Political Instability Resurfaces Again in Nepal
Dr Rishi Gupta

Nepal, nestled between the two biggest Asian economies—India and China—is again witnessing political uncertainties. The ruling Left Alliance is on the brink of collapse following the withdrawal of support from the Communist Party of Nepal (Unified Marxist-Leninist) (CPN-UML), a key alliance partner in the Pushpa Kamal Dahal Prachanda-led government.

The CPN-UML has struck a deal with the Nepali Congress party to form the new government. This will be the fourth government since the 2022 parliamentary elections for the lower house—Pratinidhi Sabha. Interestingly, despite being in the minority now, Prime Minister Prachanda refuses to resign.

The CPN-UML has asked the Maoist Centre Party chief and Prime Minister, Pushpa Kamal Dahal ‘Prachanda’, to resign on his own, but he is betting on a Vote of Confidence scheduled for 12 July
. Given the current number game, in which Prachanda is left with just 77 seats, 32 of which are his own, he is set to lose the top post and join the opposition in the house.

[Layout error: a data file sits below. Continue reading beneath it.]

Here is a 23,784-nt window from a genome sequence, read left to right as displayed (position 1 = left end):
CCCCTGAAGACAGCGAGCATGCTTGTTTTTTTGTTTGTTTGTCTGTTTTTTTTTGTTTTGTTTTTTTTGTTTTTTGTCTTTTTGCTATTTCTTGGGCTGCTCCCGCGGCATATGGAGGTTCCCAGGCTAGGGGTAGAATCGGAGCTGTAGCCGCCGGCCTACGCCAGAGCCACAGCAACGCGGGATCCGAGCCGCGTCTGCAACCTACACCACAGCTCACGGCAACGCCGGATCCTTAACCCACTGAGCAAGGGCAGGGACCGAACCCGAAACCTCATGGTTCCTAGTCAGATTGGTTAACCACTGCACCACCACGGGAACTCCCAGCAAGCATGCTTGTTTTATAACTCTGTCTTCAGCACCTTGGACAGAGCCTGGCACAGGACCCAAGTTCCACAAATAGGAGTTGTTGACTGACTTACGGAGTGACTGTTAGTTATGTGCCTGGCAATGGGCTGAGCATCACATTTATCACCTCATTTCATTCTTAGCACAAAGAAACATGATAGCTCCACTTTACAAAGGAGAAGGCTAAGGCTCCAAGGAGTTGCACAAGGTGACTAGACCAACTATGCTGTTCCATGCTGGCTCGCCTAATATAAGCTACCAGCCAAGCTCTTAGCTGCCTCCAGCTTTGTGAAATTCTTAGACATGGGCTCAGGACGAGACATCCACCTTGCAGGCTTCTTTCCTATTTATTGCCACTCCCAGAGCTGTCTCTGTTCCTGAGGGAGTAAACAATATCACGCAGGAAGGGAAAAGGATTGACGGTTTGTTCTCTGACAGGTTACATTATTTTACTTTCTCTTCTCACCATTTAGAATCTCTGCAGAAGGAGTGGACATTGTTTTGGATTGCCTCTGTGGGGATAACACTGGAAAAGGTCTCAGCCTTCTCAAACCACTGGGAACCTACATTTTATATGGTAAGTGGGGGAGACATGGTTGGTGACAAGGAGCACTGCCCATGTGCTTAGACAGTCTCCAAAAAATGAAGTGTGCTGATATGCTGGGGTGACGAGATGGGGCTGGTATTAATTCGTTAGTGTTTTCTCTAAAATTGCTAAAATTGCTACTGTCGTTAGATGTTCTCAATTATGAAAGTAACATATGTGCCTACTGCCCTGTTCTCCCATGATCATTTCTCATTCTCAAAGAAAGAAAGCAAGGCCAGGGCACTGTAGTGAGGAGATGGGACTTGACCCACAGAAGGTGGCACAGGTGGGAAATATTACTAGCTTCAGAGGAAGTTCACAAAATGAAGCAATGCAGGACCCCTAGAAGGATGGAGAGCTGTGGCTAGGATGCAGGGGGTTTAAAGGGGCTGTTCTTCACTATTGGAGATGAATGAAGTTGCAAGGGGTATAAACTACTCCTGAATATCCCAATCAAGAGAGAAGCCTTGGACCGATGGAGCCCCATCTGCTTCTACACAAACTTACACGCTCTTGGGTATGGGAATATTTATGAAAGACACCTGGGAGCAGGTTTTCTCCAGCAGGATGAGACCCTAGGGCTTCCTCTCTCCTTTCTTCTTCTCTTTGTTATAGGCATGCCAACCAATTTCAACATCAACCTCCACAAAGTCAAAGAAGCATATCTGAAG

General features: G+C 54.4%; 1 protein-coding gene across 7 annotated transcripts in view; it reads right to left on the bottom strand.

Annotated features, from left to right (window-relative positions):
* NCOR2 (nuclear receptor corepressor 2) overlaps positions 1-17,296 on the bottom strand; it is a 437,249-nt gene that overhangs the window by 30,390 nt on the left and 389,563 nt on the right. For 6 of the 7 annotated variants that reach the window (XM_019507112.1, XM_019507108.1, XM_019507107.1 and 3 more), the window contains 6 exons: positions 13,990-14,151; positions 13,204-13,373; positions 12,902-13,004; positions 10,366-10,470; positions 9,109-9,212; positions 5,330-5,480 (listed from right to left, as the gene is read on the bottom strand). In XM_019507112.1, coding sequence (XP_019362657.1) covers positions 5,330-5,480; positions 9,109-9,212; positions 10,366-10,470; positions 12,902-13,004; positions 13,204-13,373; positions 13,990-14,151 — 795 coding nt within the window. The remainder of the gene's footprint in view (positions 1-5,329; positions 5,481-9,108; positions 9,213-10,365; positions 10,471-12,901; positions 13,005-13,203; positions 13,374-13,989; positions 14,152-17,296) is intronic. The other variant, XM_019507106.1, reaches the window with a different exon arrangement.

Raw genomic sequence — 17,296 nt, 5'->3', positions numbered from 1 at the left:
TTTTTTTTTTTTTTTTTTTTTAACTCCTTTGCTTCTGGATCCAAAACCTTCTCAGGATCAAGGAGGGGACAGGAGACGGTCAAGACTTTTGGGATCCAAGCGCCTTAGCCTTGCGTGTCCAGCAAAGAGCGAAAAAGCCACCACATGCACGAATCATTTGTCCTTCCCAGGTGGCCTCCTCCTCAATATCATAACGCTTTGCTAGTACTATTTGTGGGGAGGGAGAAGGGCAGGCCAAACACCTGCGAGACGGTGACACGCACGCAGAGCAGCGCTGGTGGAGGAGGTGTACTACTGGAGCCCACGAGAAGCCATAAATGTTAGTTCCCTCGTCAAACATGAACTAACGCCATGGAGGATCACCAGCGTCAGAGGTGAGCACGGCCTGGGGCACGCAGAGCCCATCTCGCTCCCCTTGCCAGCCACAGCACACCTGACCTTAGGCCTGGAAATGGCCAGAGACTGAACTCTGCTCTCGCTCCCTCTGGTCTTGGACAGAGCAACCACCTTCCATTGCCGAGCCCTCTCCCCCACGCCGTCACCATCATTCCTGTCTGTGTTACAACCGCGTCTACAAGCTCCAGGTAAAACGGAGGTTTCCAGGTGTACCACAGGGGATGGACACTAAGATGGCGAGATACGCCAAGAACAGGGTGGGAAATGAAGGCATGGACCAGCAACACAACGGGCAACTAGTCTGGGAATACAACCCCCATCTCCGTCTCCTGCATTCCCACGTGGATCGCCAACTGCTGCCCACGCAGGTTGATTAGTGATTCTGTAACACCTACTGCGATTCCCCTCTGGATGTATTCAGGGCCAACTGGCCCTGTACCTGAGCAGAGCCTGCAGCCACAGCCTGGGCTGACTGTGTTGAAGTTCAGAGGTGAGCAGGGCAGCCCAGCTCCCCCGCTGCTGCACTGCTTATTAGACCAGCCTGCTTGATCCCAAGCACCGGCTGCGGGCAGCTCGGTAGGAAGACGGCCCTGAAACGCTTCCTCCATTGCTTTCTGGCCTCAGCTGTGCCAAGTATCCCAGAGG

Despite being the third largest party in a 275-member lower house, the Maoist Centre was able to bargain the Prime Minister’s post thrice since 2022. The UML, the second-largest party with 78 seats, joined as a junior partner in the outgoing government, which is the major reason behind the fallout of the Left Alliance.

It was not the first time the Left parties had joined hands to form a Left Alliance government. In 2015 and 2019, the Maoist Centre and CPN-UML came together to form the government, but their unity lasted only a short time on all occasions. People hoped the Left ideology would unite the Maoists and the CPN-UML, but they were proven wrong.

In contrast, the Left’s ideological unity is mostly about joining the government. Maoist Centre chief Prachanda and UML chief KP Sharma Oli are strong political personalities. Both have contested for the top post every time they formed the government and again, the power tussle between them is finally out in public.

Away from the politics of parties, this fresh political instability highlights another sad event in Nepal's democratic history. Since the advent of democracy in 2008, no government has been able to complete a five-year term. In the last sixteen years, Nepal has seen more than ten Prime Ministers, close to thirty deputy prime ministers, and a few hundred ministers.

The abolition of the centuries-old monarchical system in 2008 was premised on restoring democratic values—fundamental rights, political and press freedom, and better government—but none of the democratically elected governments have even brought political stability.

In a Westminster-style parliamentary setup, coalitions indicate that the majority rules and Nepal is no exception. But no party wants to be out of power, and if a coalition has numbers to ensure stability, the distribution of power becomes a challenge.